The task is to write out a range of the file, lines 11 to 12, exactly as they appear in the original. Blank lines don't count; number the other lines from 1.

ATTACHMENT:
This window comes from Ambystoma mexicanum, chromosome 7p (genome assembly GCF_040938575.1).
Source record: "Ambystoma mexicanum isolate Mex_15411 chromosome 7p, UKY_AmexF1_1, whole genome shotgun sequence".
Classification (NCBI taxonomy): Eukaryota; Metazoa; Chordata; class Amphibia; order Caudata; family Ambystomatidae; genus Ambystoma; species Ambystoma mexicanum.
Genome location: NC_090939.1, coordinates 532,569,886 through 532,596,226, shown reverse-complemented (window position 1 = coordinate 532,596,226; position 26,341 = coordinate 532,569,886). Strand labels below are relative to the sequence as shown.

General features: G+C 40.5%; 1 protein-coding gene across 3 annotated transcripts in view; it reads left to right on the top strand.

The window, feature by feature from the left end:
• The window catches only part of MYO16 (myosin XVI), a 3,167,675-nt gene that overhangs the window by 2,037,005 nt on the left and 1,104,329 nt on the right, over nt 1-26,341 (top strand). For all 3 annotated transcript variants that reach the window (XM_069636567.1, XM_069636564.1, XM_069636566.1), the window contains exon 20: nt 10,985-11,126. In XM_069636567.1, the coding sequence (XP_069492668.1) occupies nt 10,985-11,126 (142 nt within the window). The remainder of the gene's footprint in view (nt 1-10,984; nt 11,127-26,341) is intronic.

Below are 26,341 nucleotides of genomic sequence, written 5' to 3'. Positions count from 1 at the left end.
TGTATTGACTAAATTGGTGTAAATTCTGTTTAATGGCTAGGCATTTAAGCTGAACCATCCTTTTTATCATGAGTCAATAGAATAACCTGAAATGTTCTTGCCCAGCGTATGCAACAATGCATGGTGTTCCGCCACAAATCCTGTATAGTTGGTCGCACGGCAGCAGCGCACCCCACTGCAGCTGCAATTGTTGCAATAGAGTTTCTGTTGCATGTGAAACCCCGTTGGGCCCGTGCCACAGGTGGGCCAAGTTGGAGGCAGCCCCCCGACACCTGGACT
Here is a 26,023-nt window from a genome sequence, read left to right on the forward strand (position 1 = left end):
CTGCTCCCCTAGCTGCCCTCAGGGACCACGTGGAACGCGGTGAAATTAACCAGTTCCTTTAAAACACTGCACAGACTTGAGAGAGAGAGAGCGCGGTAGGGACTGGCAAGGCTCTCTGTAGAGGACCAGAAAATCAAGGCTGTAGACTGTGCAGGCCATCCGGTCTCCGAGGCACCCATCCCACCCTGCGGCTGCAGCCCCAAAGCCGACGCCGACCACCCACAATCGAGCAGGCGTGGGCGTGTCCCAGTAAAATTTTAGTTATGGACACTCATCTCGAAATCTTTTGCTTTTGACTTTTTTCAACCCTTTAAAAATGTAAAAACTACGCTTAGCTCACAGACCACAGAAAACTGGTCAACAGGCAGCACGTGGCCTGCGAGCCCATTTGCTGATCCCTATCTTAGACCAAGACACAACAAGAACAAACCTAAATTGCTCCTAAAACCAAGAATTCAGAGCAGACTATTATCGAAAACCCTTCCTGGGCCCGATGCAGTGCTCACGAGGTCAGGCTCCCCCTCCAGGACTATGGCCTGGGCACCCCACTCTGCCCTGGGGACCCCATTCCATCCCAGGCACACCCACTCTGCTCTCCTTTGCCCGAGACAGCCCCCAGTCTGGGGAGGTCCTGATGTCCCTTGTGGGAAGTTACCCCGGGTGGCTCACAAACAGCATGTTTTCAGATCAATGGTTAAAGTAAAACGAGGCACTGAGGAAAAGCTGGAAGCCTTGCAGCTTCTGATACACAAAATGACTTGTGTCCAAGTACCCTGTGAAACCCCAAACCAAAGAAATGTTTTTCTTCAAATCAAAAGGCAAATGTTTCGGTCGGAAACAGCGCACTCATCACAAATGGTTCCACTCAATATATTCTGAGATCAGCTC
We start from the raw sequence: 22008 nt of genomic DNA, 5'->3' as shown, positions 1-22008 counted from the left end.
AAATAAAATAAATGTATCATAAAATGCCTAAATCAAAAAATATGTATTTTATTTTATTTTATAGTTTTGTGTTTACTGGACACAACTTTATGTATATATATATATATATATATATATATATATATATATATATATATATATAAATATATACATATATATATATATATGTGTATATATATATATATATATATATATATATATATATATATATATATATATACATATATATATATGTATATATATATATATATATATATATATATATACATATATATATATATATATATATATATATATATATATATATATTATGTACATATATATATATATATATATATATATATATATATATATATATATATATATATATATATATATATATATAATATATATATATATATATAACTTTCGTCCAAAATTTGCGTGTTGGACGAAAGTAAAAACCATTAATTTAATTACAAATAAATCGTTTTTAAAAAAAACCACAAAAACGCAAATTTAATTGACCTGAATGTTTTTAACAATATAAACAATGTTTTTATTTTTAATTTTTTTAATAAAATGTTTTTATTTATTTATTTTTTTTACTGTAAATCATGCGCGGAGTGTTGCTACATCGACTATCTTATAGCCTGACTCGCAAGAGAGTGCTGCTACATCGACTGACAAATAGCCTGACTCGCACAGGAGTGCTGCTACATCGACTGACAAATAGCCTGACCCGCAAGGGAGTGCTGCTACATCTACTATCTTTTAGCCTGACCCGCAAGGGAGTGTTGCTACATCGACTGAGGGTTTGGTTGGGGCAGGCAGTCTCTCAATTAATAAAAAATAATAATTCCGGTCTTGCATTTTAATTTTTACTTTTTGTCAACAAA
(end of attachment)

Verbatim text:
CTGCTCCCCTAGCTGCCCTCAGGGACCACGTGGAACGCGGTGAAATTAACCAGTTCCTTTAAAACACTGCACAGACTTGAGAGAGAGAGAGCGCGGTAGGGACTGGCAAGGCTCTCTGTAGAGGACCAGAAAATCAAGGCTGTAGACTGTGCAGGCCATCCGGTCTCCGAGGCACCCATCCCACCCTGCGGCTGCAGCCCCAAAGCCGACGCCGACCACCCACAATCGAGCAGGCGTGGGCGTGTCCCAGTAAAATTTTAGTTATGGACACTCATCTCGAAATCTTTTGCTTTTGACTTTTTTCAACCCTTTAAAAATGTAAAAACTACGCTTAGCTCACAGACCACAGAAAACTGGTCAACAGGCAGCACGTGGCCTGCGAGCCCATTTGCTGATCCCTATCTTAGACCAAGACACAACAAGAACAAACCTAAATTGCTCCTAAAACCAAGAATTCAGAGCAGACTATTATCGAAAACCCTTCCTGGGCCCGATGCAGTGCTCACGAGGTCAGGCTCCCCCTCCAGGACTATGGCCTGGGCACCCCACTCTGCCCTGGGGACCCCATTCCATCCCAGGCACACCCACTCTGCTCTCCTTTGCCCGAGACAGCCCCCAGTCTGGGGAGGTCCTGATGTCCCTTGTGGGAAGTTACCCCGGGTGGCTCACAAACAGCATGTTTTCAGATCAATGGTTAAAGTAAAACGAGGCACTGAGGAAAAGCTGGAAGCCTTGCAGCTTCTGATACACAAAATGACTTGTGTCCAAGTACCCTGTGAAACCCCAAACCAAAGAAATGTTTTTCTTCAAATCAAAAGGCAAATGTTTCGGTCGGAAACAGCGCACTCATCACAAATGGTTCCACTCAATATATTCTGAGATCAGCTC
We start from the raw sequence: 22008 nt of genomic DNA, 5'->3' as shown, positions 1-22008 counted from the left end.